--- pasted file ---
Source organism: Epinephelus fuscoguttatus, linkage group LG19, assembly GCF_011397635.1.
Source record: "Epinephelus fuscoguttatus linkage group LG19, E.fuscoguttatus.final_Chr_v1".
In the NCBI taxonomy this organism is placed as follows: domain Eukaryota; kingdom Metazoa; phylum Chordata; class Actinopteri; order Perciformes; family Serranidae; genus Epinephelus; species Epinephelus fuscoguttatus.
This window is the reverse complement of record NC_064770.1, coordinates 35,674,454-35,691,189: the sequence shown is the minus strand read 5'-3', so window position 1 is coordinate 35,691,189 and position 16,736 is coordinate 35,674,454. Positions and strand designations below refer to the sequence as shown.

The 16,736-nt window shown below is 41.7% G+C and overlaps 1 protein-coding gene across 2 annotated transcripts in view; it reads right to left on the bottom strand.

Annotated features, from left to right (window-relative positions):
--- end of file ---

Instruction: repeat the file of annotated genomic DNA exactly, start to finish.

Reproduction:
Source organism: Epinephelus fuscoguttatus, linkage group LG19, assembly GCF_011397635.1.
Source record: "Epinephelus fuscoguttatus linkage group LG19, E.fuscoguttatus.final_Chr_v1".
In the NCBI taxonomy this organism is placed as follows: domain Eukaryota; kingdom Metazoa; phylum Chordata; class Actinopteri; order Perciformes; family Serranidae; genus Epinephelus; species Epinephelus fuscoguttatus.
This window is the reverse complement of record NC_064770.1, coordinates 35,674,454-35,691,189: the sequence shown is the minus strand read 5'-3', so window position 1 is coordinate 35,691,189 and position 16,736 is coordinate 35,674,454. Positions and strand designations below refer to the sequence as shown.

The 16,736-nt window shown below is 41.7% G+C and overlaps 1 protein-coding gene across 2 annotated transcripts in view; it reads right to left on the bottom strand.

Annotated features, from left to right (window-relative positions):